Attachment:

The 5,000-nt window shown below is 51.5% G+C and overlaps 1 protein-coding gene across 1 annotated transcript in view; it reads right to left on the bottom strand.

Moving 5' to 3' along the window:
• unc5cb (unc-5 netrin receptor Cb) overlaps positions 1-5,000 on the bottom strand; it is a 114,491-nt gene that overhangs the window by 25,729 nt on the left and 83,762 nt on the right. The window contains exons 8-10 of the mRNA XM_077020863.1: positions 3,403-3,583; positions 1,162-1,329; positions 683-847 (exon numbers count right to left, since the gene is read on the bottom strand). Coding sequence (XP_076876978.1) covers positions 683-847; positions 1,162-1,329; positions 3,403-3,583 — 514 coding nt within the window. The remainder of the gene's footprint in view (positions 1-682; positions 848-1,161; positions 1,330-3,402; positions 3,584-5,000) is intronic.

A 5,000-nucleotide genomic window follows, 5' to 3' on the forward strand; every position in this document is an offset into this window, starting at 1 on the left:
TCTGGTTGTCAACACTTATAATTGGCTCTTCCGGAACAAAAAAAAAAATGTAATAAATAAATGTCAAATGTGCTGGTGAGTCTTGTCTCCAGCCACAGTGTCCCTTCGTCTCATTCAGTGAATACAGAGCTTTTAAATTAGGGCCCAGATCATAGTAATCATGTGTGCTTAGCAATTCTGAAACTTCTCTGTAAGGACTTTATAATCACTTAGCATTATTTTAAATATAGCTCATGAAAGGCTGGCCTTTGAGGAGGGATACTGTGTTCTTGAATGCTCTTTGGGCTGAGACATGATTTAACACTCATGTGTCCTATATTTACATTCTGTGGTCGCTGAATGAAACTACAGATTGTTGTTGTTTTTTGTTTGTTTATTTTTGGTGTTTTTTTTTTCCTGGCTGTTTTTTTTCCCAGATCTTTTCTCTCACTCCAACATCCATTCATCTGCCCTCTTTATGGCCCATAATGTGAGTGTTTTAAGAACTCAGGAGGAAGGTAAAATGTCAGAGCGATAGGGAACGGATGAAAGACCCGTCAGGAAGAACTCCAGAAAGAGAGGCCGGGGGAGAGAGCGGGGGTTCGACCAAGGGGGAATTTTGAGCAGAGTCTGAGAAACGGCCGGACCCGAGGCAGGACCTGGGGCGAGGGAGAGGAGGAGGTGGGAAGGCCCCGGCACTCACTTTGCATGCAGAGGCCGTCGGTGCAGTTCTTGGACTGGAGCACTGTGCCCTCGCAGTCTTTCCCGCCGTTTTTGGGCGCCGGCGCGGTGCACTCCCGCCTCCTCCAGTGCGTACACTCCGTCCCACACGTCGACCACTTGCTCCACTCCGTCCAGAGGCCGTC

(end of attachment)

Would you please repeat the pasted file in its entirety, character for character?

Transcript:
The 5,000-nt window shown below is 51.5% G+C and overlaps 1 protein-coding gene across 1 annotated transcript in view; it reads right to left on the bottom strand.

Moving 5' to 3' along the window:
• unc5cb (unc-5 netrin receptor Cb) overlaps positions 1-5,000 on the bottom strand; it is a 114,491-nt gene that overhangs the window by 25,729 nt on the left and 83,762 nt on the right. The window contains exons 8-10 of the mRNA XM_077020863.1: positions 3,403-3,583; positions 1,162-1,329; positions 683-847 (exon numbers count right to left, since the gene is read on the bottom strand). Coding sequence (XP_076876978.1) covers positions 683-847; positions 1,162-1,329; positions 3,403-3,583 — 514 coding nt within the window. The remainder of the gene's footprint in view (positions 1-682; positions 848-1,161; positions 1,330-3,402; positions 3,584-5,000) is intronic.

A 5,000-nucleotide genomic window follows, 5' to 3' on the forward strand; every position in this document is an offset into this window, starting at 1 on the left:
TCTGGTTGTCAACACTTATAATTGGCTCTTCCGGAACAAAAAAAAAAATGTAATAAATAAATGTCAAATGTGCTGGTGAGTCTTGTCTCCAGCCACAGTGTCCCTTCGTCTCATTCAGTGAATACAGAGCTTTTAAATTAGGGCCCAGATCATAGTAATCATGTGTGCTTAGCAATTCTGAAACTTCTCTGTAAGGACTTTATAATCACTTAGCATTATTTTAAATATAGCTCATGAAAGGCTGGCCTTTGAGGAGGGATACTGTGTTCTTGAATGCTCTTTGGGCTGAGACATGATTTAACACTCATGTGTCCTATATTTACATTCTGTGGTCGCTGAATGAAACTACAGATTGTTGTTGTTTTTTGTTTGTTTATTTTTGGTGTTTTTTTTTTCCTGGCTGTTTTTTTTCCCAGATCTTTTCTCTCACTCCAACATCCATTCATCTGCCCTCTTTATGGCCCATAATGTGAGTGTTTTAAGAACTCAGGAGGAAGGTAAAATGTCAGAGCGATAGGGAACGGATGAAAGACCCGTCAGGAAGAACTCCAGAAAGAGAGGCCGGGGGAGAGAGCGGGGGTTCGACCAAGGGGGAATTTTGAGCAGAGTCTGAGAAACGGCCGGACCCGAGGCAGGACCTGGGGCGAGGGAGAGGAGGAGGTGGGAAGGCCCCGGCACTCACTTTGCATGCAGAGGCCGTCGGTGCAGTTCTTGGACTGGAGCACTGTGCCCTCGCAGTCTTTCCCGCCGTTTTTGGGCGCCGGCGCGGTGCACTCCCGCCTCCTCCAGTGCGTACACTCCGTCCCACACGTCGACCACTTGCTCCACTCCGTCCAGAGGCCGTC